On August 29, 1981, Barry Stansell was injured when he fell from a 1979 Ford van that was owned by Continental Tile Service, Inc., d/b/a Wilson Tile Company (Continental), which was headquartered in Rome, Georgia. Harold Wilson, as president and majority shareholder of the corporation, had loaned the vehicle to his brother, Jimmy Wilson, who also was a tile contractor in Florida. Stansell, who formerly had worked for Continental, accompanied two Continental operatives who were taking the van to Florida to help out on a job of Jimmy Wilson. He had fallen out of and been run over by the van when he attempted to close the van's sliding side door that had opened.
On August 15, 1983, Stansell commenced a civil action against Harold Wilson, d/b/a Wilson Tile Company, alleging that Wilson had negligently modified or installed the sliding door on the van. The St. Paul Fire and Marine Insurance Company (St. Paul), which had issued a commercial automobile insurance policy to Continental covering the 1979 Ford van, subsequently filed for declaratory judgment that it was not liable under the policy for the individual liability of Harold Wilson. (In May 1983, St. Paul had paid Stansell $45,000 in PIP benefits under the policy.) Stansell and Harold Wilson bring these appeals from the trial court's grant of summary judgment for St. Paul. Held:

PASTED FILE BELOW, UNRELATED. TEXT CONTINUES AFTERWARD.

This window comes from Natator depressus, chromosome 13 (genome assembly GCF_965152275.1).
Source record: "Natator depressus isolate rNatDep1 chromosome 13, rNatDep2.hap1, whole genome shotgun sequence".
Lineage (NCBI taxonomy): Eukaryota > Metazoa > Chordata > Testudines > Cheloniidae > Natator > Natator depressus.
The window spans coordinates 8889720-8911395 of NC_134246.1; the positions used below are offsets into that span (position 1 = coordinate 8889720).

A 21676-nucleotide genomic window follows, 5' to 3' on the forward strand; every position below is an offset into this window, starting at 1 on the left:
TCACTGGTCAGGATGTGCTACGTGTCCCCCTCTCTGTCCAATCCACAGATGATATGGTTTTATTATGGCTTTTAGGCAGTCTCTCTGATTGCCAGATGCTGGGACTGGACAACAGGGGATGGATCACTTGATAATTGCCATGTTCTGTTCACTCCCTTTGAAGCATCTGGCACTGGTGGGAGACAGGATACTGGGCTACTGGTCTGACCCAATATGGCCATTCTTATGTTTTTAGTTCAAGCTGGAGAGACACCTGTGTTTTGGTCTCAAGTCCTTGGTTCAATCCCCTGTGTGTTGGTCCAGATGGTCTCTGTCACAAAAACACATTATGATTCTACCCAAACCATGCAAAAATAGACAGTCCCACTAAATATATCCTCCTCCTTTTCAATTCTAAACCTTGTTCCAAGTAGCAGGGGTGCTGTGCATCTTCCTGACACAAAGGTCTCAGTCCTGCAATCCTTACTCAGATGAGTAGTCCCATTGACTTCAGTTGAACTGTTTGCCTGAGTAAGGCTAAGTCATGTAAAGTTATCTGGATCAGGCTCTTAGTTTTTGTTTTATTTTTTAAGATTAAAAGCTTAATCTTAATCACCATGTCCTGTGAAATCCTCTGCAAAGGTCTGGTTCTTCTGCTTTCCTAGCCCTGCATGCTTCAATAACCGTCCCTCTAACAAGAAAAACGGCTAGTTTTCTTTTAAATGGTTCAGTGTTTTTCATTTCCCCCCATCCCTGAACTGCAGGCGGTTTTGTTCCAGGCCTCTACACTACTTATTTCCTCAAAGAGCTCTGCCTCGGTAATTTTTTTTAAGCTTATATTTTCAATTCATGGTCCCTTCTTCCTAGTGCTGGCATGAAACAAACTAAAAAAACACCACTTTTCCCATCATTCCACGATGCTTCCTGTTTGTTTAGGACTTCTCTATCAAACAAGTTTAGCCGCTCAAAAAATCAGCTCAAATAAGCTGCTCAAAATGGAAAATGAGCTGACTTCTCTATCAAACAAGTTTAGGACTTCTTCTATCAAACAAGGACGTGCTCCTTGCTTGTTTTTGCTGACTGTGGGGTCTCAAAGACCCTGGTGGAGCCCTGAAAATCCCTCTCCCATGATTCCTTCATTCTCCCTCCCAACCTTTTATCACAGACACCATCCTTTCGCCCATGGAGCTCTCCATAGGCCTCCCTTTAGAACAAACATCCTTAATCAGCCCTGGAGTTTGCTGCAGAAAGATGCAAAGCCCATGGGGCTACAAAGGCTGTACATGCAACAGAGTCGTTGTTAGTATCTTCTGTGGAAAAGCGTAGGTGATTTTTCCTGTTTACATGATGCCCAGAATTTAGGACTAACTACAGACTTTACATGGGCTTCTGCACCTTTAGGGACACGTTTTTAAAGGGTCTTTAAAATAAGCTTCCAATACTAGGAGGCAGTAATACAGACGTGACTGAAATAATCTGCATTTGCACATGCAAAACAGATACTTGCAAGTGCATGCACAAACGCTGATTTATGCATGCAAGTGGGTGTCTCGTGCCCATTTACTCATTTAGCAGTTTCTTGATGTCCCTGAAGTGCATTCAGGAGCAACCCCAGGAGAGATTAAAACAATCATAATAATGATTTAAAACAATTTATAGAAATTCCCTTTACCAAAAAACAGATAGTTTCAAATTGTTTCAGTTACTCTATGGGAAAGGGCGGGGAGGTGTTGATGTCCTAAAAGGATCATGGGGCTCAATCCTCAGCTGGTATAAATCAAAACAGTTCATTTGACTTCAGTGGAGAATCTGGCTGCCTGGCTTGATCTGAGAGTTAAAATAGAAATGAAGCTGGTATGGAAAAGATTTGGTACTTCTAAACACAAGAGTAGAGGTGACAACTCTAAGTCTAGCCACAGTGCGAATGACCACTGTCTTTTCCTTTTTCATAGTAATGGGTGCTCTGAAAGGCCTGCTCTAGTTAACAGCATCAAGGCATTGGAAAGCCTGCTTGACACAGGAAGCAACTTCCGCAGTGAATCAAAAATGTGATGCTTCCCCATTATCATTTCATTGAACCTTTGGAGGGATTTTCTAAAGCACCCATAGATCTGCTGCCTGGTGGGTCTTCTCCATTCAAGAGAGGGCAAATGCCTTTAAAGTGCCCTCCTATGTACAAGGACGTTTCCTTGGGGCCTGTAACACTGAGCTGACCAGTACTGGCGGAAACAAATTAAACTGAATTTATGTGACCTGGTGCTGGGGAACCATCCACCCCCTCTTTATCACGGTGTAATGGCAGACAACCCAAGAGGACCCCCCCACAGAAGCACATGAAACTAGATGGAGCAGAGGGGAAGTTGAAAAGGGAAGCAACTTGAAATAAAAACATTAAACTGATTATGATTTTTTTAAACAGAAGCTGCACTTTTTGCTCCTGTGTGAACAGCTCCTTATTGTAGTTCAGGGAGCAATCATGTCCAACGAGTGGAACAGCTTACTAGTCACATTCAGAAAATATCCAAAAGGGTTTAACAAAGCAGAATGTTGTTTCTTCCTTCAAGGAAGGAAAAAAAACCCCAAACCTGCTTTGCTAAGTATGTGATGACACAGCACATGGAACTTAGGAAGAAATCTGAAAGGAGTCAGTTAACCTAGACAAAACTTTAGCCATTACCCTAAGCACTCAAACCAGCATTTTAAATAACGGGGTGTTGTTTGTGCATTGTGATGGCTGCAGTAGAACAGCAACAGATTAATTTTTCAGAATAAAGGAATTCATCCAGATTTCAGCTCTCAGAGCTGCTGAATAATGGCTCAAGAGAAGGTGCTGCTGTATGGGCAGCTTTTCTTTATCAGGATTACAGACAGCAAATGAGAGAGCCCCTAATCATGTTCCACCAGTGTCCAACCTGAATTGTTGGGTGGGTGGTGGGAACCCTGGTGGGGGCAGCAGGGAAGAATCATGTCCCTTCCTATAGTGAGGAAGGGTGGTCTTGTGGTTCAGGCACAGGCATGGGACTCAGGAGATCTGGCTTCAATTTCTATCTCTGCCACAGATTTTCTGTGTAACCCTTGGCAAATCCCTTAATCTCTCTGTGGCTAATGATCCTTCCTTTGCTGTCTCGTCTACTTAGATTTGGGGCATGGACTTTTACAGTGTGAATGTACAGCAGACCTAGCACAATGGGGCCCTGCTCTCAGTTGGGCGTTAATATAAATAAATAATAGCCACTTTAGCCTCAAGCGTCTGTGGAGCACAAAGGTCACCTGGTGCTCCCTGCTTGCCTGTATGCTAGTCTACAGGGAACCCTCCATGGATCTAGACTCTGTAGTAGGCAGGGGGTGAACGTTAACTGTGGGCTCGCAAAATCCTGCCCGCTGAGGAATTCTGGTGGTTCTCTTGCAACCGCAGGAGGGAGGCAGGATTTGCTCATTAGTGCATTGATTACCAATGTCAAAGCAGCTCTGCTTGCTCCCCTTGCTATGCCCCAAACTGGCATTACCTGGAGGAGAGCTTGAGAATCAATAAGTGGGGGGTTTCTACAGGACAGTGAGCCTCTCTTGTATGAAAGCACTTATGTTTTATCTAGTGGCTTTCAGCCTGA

The policy issued by St. Paul in this case specified that it was a commercial auto policy," insuring business vehicles of the named insured, Continental Tile Service, Inc., d/b/a Wilson Tile Company. The policy did not refer to Harold Wilson, or any other individual. Because the policy also indicated that the form of the named insured's business was "individual," rather than "corporation" or "partnership," however, the appellants contend that at least a jury question exists as to whether or not the policy extends coverage to Harold Wilson individually. Construing the policy as would a reasonable person in the position of the insured, we conclude that the appellants' contention is untenable. The policy quite clearly was a commercial policy insuring Continental, and did not purport to cover Harold Wilson in his individual capacity. See Hogan v. Mayor & Aldermen of Savannah, 171 Ga. App. 671 (320 SE2d 555) (1984)
The appellants also contend that an issue of fact existed over whether the corporate entity should be disregarded, and the policy treated as one issued to an individual. Harold Wilson was the majority shareholder of Continental, but he was not the sole owner. Wilson himself denied any breach of the corporate form, and, with particular reference to the use of the vehicles listed in the policy, denied any personal use of the business vehicles. In short, there was no basis for piercing the corporate veil as urged by the appellants Hogan v. Mayor & Aldermen of Savannah, supra. Accordingly, the trial court correctly concluded that the policy did not cover Harold Wilson in his individual capacity, and properly granted summary judgment for St. Paul.
James D. Maddox, for appellee.